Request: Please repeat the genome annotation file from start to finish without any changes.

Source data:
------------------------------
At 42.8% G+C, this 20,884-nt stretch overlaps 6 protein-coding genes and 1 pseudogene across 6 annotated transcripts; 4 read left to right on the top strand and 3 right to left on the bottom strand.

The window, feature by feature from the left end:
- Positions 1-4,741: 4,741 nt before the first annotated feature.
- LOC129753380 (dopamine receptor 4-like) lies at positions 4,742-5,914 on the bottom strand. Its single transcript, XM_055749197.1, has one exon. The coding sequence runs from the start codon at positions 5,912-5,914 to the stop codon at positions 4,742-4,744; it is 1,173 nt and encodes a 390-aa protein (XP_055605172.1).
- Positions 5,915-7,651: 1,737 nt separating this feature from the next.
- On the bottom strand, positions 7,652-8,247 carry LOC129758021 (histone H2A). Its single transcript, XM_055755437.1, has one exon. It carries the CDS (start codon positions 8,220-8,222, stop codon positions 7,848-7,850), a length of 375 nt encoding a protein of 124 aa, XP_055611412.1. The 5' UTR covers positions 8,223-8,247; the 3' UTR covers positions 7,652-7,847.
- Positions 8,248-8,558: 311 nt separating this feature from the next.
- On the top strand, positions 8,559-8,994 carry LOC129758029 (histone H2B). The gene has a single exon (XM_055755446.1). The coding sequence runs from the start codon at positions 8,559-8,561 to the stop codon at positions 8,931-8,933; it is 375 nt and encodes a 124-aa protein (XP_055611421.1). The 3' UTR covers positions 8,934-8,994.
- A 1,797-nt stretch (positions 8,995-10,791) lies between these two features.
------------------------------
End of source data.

At 42.8% G+C, this 20,884-nt stretch overlaps 6 protein-coding genes and 1 pseudogene across 6 annotated transcripts; 4 read left to right on the top strand and 3 right to left on the bottom strand.

The window, feature by feature from the left end:
- Positions 1-4,741: 4,741 nt before the first annotated feature.
- LOC129753380 (dopamine receptor 4-like) lies at positions 4,742-5,914 on the bottom strand. Its single transcript, XM_055749197.1, has one exon. The coding sequence runs from the start codon at positions 5,912-5,914 to the stop codon at positions 4,742-4,744; it is 1,173 nt and encodes a 390-aa protein (XP_055605172.1).
- Positions 5,915-7,651: 1,737 nt separating this feature from the next.
- On the bottom strand, positions 7,652-8,247 carry LOC129758021 (histone H2A). Its single transcript, XM_055755437.1, has one exon. It carries the CDS (start codon positions 8,220-8,222, stop codon positions 7,848-7,850), a length of 375 nt encoding a protein of 124 aa, XP_055611412.1. The 5' UTR covers positions 8,223-8,247; the 3' UTR covers positions 7,652-7,847.
- Positions 8,248-8,558: 311 nt separating this feature from the next.
- On the top strand, positions 8,559-8,994 carry LOC129758029 (histone H2B). The gene has a single exon (XM_055755446.1). The coding sequence runs from the start codon at positions 8,559-8,561 to the stop codon at positions 8,931-8,933; it is 375 nt and encodes a 124-aa protein (XP_055611421.1). The 3' UTR covers positions 8,934-8,994.
- A 1,797-nt stretch (positions 8,995-10,791) lies between these two features.